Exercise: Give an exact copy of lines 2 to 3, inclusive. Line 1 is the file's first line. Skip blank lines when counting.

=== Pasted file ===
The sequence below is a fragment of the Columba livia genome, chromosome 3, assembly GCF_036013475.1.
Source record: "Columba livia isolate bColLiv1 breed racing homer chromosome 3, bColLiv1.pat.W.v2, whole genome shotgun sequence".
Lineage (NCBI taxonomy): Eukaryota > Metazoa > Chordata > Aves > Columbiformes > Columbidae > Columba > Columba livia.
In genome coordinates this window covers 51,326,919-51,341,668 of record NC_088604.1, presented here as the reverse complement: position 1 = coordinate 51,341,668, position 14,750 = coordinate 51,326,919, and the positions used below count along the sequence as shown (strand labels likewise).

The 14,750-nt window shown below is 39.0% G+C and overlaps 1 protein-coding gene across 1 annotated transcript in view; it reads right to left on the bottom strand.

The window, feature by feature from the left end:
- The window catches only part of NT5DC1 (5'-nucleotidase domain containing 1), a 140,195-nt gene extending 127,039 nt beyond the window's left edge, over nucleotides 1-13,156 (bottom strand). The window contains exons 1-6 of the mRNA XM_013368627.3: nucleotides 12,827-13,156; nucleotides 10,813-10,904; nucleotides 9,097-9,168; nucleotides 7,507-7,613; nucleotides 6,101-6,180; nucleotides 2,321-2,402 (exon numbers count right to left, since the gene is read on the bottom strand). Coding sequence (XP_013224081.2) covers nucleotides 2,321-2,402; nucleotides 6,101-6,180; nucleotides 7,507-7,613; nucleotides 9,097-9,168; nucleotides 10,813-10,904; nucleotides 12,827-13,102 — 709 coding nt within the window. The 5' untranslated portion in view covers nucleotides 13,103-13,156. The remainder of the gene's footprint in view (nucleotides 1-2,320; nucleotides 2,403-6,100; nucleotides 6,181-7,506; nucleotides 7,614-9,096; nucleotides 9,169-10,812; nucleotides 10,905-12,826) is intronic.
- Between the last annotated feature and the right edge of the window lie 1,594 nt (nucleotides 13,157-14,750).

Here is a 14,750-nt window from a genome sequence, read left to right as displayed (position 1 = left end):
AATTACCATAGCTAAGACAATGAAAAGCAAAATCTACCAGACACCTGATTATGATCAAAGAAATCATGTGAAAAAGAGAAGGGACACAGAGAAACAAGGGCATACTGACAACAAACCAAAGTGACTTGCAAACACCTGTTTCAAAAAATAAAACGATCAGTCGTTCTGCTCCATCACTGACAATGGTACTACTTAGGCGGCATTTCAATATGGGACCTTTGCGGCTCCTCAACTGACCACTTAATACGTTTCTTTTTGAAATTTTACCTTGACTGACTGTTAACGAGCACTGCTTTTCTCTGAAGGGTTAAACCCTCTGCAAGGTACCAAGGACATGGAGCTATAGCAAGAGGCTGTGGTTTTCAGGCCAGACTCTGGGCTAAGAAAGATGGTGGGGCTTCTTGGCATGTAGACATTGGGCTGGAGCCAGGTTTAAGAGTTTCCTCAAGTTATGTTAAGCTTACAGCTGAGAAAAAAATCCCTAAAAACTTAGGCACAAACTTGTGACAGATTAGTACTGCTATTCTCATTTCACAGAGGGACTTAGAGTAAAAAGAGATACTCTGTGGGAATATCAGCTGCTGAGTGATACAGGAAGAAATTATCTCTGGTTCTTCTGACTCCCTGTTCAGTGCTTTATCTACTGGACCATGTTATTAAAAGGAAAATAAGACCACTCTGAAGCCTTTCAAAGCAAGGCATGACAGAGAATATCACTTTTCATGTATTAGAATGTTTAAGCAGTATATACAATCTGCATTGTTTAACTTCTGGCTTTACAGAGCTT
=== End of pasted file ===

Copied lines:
Source record: "Columba livia isolate bColLiv1 breed racing homer chromosome 3, bColLiv1.pat.W.v2, whole genome shotgun sequence".
Lineage (NCBI taxonomy): Eukaryota > Metazoa > Chordata > Aves > Columbiformes > Columbidae > Columba > Columba livia.